By Rev. Christopher De La Cruz
How much longer do we have to wait?
With the existential crisis of climate change looming over our world, a global movement of over 1,000 institutions have made commitments (https://gofossilfree.org/divestment/commitments/) of over $11 trillion to divest funds from fossil fuel companies. Many major religious institutions have shown radical leadership, including the Episcopal Church, the United Church of Christ, and the World Council of Churches. In fact religious institutions make up the largest share of those divesting. Mainstream institutions as diverse as the Rockefeller Brothers Fund, the University of Glasgow, New York City (yes, the government of one of the biggest cities in the world), and the country of Ireland have all committed to divestment.
But when Fossil Free PCUSA and representatives from 12 presbyteries - a group that has since then grown to at least 40 supporting presbyteries - called on the Presbyterian Church (U.S.A.) to join this worldwide moral movement to take a stand for God’s world and the future for our children, they were given a message.
Wait for the Committee on Mission Responsibility Through Investment (MRTI) - for Presbyterians, there’s always a committee - to tell the fossil fuel companies to behave. We will sit down with them, we will have a seat at the table, and we will push them toward responsible behavior.
Well, after a directive at the 222nd General Assembly (2016) to establish standards to evaluate companies’ environmental, social and governance (ESG) issue, we now have the report card (https://www.presbyterianmission.org/story/mrti-shares-first-round-of-general-assembly-environmental-compliance-scores/?utm_source=ActiveCampaign&utm_medium=email&utm_content=Presbyterian+Church+USA+Weekly+News&utm_campaign=Presbyterian+Church+USA+Weekly+News+%7C+Sep+04-10+2019) for nine companies - energy companies Chevron, Conoco Phillips, Duke Energy, ExxonMobil, Marathon Petroleum, Phillips 66, and Valero Energy and automotive manufacturers Ford and General Motors.
So how is waiting for a seat at the table going?
Marathon Petroleum, Phillips 66, and Valero Energy, scored the lowest tier of “Red,” meaning “overall, company may have poor record of shareholder engagement, poor record on environmental, social and governance (ESG) issues. Company may or may not acknowledge importance of ESG issues.” Chevron and Exxon are in the next highest, “Orange.”
No company scored “Green,” the highest tier. And the only companies that scored the next highest, “Blue,” were the auto companies - that is, none of the energy companies.
“We’ve communicated in writing to all nine companies and have had conversations with a few about the first-year scoring,” Joseph Kinard, chair of MRTI, said. “The companies are appreciative of our transparency.”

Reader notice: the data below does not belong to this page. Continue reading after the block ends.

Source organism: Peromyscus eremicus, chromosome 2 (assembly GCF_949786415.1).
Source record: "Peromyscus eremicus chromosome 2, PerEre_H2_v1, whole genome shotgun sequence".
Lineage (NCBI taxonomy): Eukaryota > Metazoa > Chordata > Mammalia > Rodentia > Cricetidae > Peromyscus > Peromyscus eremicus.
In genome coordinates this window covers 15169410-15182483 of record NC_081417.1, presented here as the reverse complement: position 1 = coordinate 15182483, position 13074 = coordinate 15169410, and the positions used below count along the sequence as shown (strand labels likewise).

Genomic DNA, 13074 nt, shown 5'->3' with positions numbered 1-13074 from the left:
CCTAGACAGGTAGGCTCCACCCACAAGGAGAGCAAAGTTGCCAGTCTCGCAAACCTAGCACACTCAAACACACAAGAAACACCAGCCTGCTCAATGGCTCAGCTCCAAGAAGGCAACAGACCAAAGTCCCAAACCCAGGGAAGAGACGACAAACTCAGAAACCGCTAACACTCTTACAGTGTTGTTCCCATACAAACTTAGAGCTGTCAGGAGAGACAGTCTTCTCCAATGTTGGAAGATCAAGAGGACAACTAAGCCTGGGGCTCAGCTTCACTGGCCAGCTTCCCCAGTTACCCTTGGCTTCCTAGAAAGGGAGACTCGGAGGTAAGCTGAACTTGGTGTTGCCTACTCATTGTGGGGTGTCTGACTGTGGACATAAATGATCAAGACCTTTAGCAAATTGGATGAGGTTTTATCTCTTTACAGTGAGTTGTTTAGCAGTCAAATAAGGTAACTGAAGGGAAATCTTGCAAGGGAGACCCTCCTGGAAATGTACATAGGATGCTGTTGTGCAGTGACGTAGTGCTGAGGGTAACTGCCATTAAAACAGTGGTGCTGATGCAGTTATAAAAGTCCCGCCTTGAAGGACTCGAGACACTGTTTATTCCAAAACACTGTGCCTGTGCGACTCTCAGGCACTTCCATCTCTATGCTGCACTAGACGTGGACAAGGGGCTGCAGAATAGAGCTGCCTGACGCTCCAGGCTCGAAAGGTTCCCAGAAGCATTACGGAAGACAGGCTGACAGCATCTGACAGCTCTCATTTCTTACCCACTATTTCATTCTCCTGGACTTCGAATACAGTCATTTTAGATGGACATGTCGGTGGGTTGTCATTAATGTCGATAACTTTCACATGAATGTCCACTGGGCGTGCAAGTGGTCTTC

That’s great they’re appreciative. Meanwhile, the United Nations' Intergovernmental Panel on Climate Change reported that countries would have to cut their carbon dioxide emissions to net zero by around 2050 in order to keep global temperatures from rising more than 1.5 degrees Celsius. Basically, we have to be on a path to fall by about 45 percent by around 2030 to reverse the worse case scenarios. Even then, we are still looking at unsustainable migration, hurricanes, flooding, droughts, food shortages, unprecedented ecosystem disruption and animal extinction, and of course a level of human suffering that we have yet to see, and yet we have at least some control to act against.
How much longer do we have to wait?
“By the end of this campaign in 2023 we will have a clear idea which of these companies are moving towards a low-carbon future and which are not,” Rob Fohr, Director of Faith-Based Investing and Corporate Engagement for the Presbyterian Church (U.S.A.), said.
So, 2023 until we can have an idea? People dealing with so-called environmental issues - the vast majority of which affect humanity the most - are often labeled utopian and idealists. But is there anything less practical and more idealist than truly believing we have all this time to write letters to multinational corporations hoping they may someday budge without a major incentive?
If you want to talk about the world as it is, the best way to move fossil fuel companies is a real show of denominational force as part of a global mainstream movement that includes major world cities and multiple educational and religious institutions.
We have waited long enough. Our children have waited long enough. Rarely in life does the clearly moral answer and clearly practical answer align like this. Presbyterian Church (U.S.A.), divest funds from fossil fuels.
At this point, divesting from fossil fuel companies is not even an overly outlier or idealist position, judging from the $11 trillion - and counting - already committed. Frankly, we can’t claim the mantle of radical leadership as much as simply getting onboard a moving train. Of course, when it comes to a moral movement with our world in the balance, better late than never!
But not too late. Time is ticking.
Rev. Christopher De La Cruz is the Associate Pastor of First Presbyterian Church in Jamaica, Queens.
you've found the blog for www.fossilfreepcusa.org